Halo Infinite Battle Royale Reportedly Bringing Back OG Halo 2 and Halo 3 Maps

According to a new rumor, the long-rumored Halo Infinite battle royale mode is real and releasing in fall 2023 at the earliest. In other words, it’s not releasing anytime soon. Adding to this, it’s claimed the mode will have tiered loot drops like most battle royale modes and be 60 players, unlike most battle royale modes which opt for 100 or something close to it. Where the rumors gets particularly interesting is when it claims the map will, at least partially, be comprised of OG maps from the series’ past.

Getting slightly more specific, the rumor — which comes from YouTuber Sean W — claims knowledge of at least one map from Halo 2 and Halo 3. We say “slightly more specific,” because there are no precise details on which two maps exactly. Coupling this, it’s claimed by the YouTuber that corporate gridlock is weighing down development and slowing down the pipeline. In addition to this, 343 Industries is supposedly still trying to figure out how to make a live service game, having minimal experience with it before Halo Infinite.

Unfortunately, this is the extent of the information provided about the game’s rumored battle royale mode. Of course, what is here should be taken with a grain of salt as not only is everything here unofficial, but even if it’s accurate, it’s subject to change.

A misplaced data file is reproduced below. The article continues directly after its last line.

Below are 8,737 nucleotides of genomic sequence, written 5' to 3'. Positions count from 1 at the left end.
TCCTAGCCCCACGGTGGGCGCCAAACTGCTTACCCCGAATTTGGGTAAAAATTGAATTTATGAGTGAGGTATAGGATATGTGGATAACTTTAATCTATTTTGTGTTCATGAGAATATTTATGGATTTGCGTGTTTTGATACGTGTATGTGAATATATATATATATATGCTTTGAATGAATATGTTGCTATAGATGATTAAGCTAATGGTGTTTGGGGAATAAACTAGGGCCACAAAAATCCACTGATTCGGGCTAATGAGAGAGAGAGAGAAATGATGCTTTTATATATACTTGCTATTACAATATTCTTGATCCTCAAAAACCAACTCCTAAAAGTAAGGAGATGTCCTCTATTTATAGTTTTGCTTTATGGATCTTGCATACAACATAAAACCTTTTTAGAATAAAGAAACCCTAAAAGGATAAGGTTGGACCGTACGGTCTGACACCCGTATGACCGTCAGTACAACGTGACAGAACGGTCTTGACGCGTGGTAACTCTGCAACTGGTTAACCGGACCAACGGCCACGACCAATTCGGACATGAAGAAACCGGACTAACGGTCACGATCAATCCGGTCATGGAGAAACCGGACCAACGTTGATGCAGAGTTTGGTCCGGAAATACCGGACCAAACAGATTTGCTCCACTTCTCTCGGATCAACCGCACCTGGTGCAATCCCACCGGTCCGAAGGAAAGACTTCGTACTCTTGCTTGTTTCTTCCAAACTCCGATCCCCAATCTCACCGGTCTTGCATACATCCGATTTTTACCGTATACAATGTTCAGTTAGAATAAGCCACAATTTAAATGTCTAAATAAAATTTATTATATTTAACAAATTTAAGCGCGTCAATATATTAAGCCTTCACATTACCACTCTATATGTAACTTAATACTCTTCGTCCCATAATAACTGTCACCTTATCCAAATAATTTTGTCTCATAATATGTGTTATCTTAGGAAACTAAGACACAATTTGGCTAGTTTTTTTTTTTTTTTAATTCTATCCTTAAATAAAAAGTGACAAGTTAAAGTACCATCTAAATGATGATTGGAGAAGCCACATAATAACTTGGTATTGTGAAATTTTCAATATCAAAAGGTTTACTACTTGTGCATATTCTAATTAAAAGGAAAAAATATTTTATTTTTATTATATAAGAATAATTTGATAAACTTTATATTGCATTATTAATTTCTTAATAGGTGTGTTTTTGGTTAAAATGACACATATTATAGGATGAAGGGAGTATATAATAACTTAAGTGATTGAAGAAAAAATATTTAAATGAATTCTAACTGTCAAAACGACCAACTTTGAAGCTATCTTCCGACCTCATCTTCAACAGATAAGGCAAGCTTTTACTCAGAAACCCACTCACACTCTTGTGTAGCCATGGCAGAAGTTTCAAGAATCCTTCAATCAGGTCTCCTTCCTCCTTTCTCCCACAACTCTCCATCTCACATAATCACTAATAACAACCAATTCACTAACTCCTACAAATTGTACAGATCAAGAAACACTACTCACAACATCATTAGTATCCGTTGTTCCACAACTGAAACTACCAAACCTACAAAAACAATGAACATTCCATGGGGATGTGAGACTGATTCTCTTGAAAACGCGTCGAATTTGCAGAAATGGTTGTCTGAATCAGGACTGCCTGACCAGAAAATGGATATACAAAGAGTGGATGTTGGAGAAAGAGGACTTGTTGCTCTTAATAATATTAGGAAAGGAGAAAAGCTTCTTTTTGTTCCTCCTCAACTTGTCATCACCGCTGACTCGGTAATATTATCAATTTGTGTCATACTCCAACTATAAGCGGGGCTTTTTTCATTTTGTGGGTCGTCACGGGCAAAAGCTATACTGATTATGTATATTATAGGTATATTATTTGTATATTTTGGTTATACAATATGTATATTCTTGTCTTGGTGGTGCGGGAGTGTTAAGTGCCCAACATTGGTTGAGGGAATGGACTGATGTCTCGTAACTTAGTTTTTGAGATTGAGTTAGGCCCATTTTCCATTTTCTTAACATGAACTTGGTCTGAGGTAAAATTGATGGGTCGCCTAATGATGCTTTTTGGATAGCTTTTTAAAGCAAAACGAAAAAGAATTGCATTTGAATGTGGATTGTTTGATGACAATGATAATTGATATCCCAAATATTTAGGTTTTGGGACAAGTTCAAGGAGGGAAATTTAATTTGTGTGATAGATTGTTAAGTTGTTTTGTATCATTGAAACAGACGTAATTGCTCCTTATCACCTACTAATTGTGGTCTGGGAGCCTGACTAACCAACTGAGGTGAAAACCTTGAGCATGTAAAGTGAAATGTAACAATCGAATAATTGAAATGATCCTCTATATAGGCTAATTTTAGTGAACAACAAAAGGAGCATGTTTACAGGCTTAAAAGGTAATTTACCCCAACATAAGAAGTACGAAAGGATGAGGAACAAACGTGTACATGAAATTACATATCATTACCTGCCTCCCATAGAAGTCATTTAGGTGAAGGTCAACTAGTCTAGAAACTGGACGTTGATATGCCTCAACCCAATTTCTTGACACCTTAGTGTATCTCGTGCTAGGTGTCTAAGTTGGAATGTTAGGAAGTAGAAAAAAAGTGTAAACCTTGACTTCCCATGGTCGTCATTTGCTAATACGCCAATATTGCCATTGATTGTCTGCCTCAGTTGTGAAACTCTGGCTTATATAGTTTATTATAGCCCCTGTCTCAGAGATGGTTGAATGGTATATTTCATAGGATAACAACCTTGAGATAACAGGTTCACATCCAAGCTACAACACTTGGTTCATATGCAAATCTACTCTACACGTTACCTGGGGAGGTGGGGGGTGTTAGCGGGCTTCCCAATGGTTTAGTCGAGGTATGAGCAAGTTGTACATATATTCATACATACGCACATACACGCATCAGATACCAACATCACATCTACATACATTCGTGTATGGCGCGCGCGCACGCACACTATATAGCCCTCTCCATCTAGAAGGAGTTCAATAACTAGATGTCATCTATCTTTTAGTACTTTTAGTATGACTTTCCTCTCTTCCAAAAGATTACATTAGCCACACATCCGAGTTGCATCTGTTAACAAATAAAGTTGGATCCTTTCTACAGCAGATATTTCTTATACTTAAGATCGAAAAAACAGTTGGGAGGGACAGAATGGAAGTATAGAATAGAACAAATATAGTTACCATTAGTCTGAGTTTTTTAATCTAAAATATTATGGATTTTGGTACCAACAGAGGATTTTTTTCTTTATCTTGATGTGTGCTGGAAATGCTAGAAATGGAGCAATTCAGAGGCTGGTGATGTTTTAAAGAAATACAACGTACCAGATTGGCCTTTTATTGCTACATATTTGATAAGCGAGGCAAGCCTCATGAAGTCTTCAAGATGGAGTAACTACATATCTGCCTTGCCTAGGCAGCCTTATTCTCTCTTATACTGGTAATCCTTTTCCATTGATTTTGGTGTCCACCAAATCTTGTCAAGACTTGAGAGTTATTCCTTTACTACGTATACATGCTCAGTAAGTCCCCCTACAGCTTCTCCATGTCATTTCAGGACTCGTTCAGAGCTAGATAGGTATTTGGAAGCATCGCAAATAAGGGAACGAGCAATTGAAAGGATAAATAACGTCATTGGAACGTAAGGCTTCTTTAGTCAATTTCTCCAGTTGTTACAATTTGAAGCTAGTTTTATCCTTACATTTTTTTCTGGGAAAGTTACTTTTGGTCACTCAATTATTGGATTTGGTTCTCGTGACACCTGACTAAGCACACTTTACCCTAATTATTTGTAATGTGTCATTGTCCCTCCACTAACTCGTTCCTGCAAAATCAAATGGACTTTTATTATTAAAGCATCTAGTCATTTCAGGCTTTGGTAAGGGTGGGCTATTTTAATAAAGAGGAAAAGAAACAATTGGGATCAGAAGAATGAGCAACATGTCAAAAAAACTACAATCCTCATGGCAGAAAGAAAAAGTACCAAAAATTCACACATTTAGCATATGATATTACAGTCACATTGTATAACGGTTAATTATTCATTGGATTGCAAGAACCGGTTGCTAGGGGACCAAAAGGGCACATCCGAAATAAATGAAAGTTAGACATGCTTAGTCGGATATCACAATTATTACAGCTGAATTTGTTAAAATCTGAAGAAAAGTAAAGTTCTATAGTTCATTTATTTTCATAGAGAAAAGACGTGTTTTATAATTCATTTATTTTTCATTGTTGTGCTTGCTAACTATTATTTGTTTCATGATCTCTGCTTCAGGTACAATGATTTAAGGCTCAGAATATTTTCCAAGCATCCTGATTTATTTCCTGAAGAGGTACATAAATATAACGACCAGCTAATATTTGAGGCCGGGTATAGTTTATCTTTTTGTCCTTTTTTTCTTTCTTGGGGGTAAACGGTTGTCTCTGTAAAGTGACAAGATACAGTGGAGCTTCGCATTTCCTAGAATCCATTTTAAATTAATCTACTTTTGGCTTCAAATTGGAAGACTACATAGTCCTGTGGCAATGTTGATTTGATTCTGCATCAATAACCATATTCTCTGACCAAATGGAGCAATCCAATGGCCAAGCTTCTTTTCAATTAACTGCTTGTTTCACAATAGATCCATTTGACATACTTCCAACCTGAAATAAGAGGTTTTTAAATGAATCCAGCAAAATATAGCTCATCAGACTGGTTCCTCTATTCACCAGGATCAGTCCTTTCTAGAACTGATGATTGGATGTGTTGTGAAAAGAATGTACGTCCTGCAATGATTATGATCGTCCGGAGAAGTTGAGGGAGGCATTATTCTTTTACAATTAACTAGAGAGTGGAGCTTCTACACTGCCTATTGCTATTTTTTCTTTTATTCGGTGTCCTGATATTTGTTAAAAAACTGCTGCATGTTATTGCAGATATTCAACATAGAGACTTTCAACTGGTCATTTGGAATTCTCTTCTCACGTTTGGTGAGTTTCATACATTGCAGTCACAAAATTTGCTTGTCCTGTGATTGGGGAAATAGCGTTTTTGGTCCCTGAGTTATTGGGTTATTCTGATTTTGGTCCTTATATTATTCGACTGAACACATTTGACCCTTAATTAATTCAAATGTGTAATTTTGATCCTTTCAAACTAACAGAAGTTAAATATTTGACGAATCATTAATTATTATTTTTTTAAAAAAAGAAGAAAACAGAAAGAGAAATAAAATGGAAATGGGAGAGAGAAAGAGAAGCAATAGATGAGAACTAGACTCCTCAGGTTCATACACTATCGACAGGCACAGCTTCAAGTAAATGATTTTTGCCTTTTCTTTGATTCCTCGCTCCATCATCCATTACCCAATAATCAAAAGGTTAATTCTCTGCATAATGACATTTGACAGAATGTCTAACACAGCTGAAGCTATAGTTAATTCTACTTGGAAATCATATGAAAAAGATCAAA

Halo Infinite is available via Xbox One, Xbox Series S, Xbox Series X, PC, and Xbox Game Pass. The game can currently be enjoyed via its free-to-play multiplayer or its premium campaign.

Halo Infinite is the best Halo game that 343 Industries has made so far,” reads the opening of our review of the game. “That’s a sentence that I hoped to be writing when Halo Infinite was first announced all the way back in 2018, and while it took longer than expected for the game to arrive, 343 has really done a bang-up job on all fronts this time around following the maligned Halo 5: Guardians. Across both its campaign and multiplayer offerings, Halo Infinite finds a way to push the franchise forward in new, meaningful ways while also staying true to what Halo was when it first arrived on the scene 20 years ago. The final product is a game that is simultaneously seeping with nostalgia while also feeling like the next generation of Halo that we have been waiting for.


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